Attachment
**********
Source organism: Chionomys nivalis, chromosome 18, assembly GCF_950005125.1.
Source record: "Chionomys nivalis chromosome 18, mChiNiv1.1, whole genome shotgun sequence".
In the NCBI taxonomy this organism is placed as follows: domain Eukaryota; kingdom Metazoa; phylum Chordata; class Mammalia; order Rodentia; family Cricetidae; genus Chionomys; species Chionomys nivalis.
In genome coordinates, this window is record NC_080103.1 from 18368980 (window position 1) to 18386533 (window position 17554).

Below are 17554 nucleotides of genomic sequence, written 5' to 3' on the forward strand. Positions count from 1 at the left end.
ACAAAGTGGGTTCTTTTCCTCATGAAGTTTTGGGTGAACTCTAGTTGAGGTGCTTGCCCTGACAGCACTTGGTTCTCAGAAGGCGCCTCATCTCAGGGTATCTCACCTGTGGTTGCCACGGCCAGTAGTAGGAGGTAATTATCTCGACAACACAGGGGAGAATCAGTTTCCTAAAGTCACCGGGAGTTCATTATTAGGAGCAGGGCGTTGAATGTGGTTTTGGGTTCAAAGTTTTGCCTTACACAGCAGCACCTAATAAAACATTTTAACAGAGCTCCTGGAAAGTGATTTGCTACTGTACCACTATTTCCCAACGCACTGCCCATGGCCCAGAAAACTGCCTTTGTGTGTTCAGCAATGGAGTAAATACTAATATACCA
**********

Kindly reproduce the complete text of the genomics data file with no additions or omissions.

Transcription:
Source organism: Chionomys nivalis, chromosome 18, assembly GCF_950005125.1.
Source record: "Chionomys nivalis chromosome 18, mChiNiv1.1, whole genome shotgun sequence".
In the NCBI taxonomy this organism is placed as follows: domain Eukaryota; kingdom Metazoa; phylum Chordata; class Mammalia; order Rodentia; family Cricetidae; genus Chionomys; species Chionomys nivalis.
In genome coordinates, this window is record NC_080103.1 from 18368980 (window position 1) to 18386533 (window position 17554).

Below are 17554 nucleotides of genomic sequence, written 5' to 3' on the forward strand. Positions count from 1 at the left end.
ACAAAGTGGGTTCTTTTCCTCATGAAGTTTTGGGTGAACTCTAGTTGAGGTGCTTGCCCTGACAGCACTTGGTTCTCAGAAGGCGCCTCATCTCAGGGTATCTCACCTGTGGTTGCCACGGCCAGTAGTAGGAGGTAATTATCTCGACAACACAGGGGAGAATCAGTTTCCTAAAGTCACCGGGAGTTCATTATTAGGAGCAGGGCGTTGAATGTGGTTTTGGGTTCAAAGTTTTGCCTTACACAGCAGCACCTAATAAAACATTTTAACAGAGCTCCTGGAAAGTGATTTGCTACTGTACCACTATTTCCCAACGCACTGCCCATGGCCCAGAAAACTGCCTTTGTGTGTTCAGCAATGGAGTAAATACTAATATACCA